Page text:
If you’ve ever been to a mall, chances are you’ve gotten lost at least once. Once lost, you probably went to find either a mall directory or an information desk, which were difficult to find at all. On your way to find help, you were bumped into countless times and had to squeeze through crowds on your way to a map so complicated most geographers couldn’t find their favourite coffee shop. Simply trying to find your way around, you may have felt the consequences of a poorly designed public space, making your experience and the experience of the other shoppers significantly less enjoyable.
In designing a building, architects and planners often try to minimize these sorts of complications. In design terms, the flow of people through a space is called pedestrian circulation, whereas people navigating the space is simply called wayfinding. These variables can be vitally important to a space’s design, as difficulty getting around can be a deterrent to visitors to any public place.
Here in Paris, we decided to do an investigation into some of the factors affecting pedestrian circulation and wayfinding in Les Halles, the largest mall in the city. Not surprisingly, we were able to identify — fairly quickly — some major wayfinding and circulation issues with the design of the building. Our preliminary observations found that:
- Signs and arrows meant to assist in wayfinding were confusing and inconsistent;
- Maps and directories were complicated and often pointed in the wrong or conflicting directions;
- Doors opened both ways, limiting flow through entrances and exits;
- Stairs were seldom used despite being directly adjacent to crowded elevators.
Though Les Halles was not particularly busy at the time, these issues could become problematic should more people visit the space (which appears likely given the popularity of the mall).
From this, we decided to do a quantitative analysis of the two types of mall directories around the area that we saw: interactive maps and static directories.
Maps are often the last line of defense before getting completely lost, and are the most obvious place for new visitors to go when first visiting the mall. Thus, we figure they are critically important to wayfinding and wanted to investigate their effectiveness, especially compared to each other. Comparing the types of maps, as well as their overall effectiveness, could give us insights as to whether or not they are indeed good wayfinding tools.
To do this, we measured the amount of time shoppers spend looking at each type of map as well as the the frequency that each type of map is used over a given period of time. We went to the mall on a weekday afternoon and noted the number of people who used the each type of map and for how long each user spent looking at the map.
We found that the non-interactive map was used for an average of 37.44 seconds (standard deviation 26.21 seconds) whereas the interactive map was used for an average of 45.84 seconds (standard deviation 23.17 seconds). This was not particularly surprising, as the interactive map requires input whereas the non-interactive map does not. We also found that the interactive map was used less frequency at 52 users per hour compared to the 78 users per hour the non-interactive map received; the non-interactive maps are used more frequently.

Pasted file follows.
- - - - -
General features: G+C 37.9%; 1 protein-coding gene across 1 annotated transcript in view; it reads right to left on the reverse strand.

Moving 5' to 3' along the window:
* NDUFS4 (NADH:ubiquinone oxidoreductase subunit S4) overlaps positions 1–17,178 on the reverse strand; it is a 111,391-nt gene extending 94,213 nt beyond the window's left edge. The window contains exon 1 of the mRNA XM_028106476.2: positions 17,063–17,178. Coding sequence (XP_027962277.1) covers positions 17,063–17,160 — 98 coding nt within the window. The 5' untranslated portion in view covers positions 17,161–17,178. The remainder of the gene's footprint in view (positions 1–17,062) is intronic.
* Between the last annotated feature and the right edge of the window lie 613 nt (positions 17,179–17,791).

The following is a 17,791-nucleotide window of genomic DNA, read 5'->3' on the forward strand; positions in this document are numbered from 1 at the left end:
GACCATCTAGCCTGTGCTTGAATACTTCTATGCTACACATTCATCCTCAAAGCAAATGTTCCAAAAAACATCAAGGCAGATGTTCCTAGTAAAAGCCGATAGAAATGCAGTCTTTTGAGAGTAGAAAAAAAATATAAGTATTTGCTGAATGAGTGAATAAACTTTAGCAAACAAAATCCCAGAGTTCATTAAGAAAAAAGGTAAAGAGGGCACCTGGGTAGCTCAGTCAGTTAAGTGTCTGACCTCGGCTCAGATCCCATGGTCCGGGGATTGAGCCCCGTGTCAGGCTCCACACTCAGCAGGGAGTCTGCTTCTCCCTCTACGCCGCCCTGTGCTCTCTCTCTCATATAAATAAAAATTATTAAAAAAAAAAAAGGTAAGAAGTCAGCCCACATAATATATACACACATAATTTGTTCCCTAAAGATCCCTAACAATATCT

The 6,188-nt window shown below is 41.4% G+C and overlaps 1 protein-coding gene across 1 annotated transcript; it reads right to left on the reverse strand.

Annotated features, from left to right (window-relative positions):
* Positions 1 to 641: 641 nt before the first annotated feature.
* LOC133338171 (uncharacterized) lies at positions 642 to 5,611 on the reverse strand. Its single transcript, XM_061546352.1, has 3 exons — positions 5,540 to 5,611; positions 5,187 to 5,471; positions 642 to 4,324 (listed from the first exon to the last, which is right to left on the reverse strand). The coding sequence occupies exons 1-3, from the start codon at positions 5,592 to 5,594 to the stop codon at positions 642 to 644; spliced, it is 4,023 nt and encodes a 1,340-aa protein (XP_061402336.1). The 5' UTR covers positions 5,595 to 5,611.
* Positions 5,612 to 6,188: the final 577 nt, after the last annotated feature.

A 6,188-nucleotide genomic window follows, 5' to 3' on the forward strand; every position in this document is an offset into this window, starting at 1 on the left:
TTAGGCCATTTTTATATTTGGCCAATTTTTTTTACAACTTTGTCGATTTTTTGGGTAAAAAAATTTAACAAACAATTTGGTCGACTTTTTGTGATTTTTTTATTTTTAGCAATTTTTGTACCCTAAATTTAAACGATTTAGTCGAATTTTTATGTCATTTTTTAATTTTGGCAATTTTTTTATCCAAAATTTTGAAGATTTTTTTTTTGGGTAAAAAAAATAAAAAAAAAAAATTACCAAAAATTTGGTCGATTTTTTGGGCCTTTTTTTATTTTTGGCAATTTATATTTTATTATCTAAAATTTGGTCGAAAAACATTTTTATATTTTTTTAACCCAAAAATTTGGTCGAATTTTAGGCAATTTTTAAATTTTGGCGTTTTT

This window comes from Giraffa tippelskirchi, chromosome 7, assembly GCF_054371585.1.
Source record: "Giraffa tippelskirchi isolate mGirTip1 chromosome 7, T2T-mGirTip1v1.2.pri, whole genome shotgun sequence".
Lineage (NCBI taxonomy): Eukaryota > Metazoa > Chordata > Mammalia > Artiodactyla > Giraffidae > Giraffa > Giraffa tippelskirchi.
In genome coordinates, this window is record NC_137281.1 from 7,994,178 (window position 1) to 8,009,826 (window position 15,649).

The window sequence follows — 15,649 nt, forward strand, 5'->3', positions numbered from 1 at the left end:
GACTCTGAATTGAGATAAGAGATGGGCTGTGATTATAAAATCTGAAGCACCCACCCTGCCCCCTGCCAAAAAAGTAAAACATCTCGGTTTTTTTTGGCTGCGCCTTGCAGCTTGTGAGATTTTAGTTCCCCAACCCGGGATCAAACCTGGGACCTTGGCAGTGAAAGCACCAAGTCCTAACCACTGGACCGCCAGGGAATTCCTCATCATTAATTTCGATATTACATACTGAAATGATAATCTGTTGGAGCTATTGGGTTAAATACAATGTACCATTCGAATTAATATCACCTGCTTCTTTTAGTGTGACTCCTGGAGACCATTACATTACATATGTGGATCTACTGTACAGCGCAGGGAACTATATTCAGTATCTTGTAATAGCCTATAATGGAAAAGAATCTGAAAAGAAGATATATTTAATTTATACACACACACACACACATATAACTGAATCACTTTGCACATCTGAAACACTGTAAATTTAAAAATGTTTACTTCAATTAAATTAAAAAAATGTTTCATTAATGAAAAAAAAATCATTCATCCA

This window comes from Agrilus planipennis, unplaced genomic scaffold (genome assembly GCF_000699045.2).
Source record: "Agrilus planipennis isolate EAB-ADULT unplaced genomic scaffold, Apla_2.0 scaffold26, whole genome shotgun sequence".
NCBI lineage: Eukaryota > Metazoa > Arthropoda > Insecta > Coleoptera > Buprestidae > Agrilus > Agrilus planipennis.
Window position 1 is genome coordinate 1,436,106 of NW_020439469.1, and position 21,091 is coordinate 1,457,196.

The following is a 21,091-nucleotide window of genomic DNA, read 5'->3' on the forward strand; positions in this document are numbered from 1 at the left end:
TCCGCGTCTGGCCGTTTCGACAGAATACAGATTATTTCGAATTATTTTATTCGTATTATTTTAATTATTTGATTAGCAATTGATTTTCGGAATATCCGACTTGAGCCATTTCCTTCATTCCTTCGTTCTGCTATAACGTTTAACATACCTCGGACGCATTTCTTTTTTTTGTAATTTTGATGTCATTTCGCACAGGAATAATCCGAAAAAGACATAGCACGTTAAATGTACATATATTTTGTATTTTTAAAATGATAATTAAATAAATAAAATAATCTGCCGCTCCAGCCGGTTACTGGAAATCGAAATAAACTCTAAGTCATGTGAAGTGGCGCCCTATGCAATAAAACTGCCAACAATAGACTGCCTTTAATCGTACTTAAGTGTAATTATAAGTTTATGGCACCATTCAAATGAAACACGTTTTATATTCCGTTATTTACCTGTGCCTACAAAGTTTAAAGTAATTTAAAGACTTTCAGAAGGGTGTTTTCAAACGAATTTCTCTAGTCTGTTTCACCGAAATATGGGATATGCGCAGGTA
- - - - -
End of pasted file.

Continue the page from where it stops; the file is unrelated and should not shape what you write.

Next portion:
These findings seem to imply that the non-interactive maps are more efficient in helping people find their way: people need to spend less time at the maps in order to find their destination, and they are used more frequently, indicating a preference for the non-interactive design. Thus, we conclude that the non-interactive maps are a more efficient form of directory than the interactive maps.
To some, this may seem surprising: interactive maps are intended to make easier the task of finding a destination and are a newer technology than a simple map. But this highlights something incredibly important for designers today: new technology isn’t always better. In fact, not only did people use the new technology less often and less efficiently, but the new technology is far less accessible: we observed no (obviously) senior citizens using the interactive map, and it is not accessible to those in a wheelchair. The new, digitized technology appears to have failed.
It should be noted that our methods do not take into account the position of the maps, and the sample size is not large enough to be statistically significant. Further, there are many biases at play: people looking at the maps have different goals (some may be trying to find a specific store though others may simply be trying to find where they are), some people are more familiar with the mall, and not all of the non-interactive maps are the same. But, even given these limitations, it still seems that the older, less flashy technology is more efficient than the newer and “more modern” directories.
This leads us to our simple yet seemingly obvious proposal: remove the interactive maps entirely. Not only are the maps less efficient than their non-interactive counterparts, but they are less accessible and cost more than their older counterparts. Though this idea may not seem appealing as it does not incorporate new or “smart” technologies, our findings indicate that replacing the new maps with simple directories should their effectiveness and, more generally, wayfinding in Les Halles. Perhaps there are other forms of wayfinding guides that could be explored, but unfortunately, this experiment has failed, and the mall shouldn’t get caught up in trying to be more modern if it is indeed less effective.
We shouldn’t be distracted by shiny things.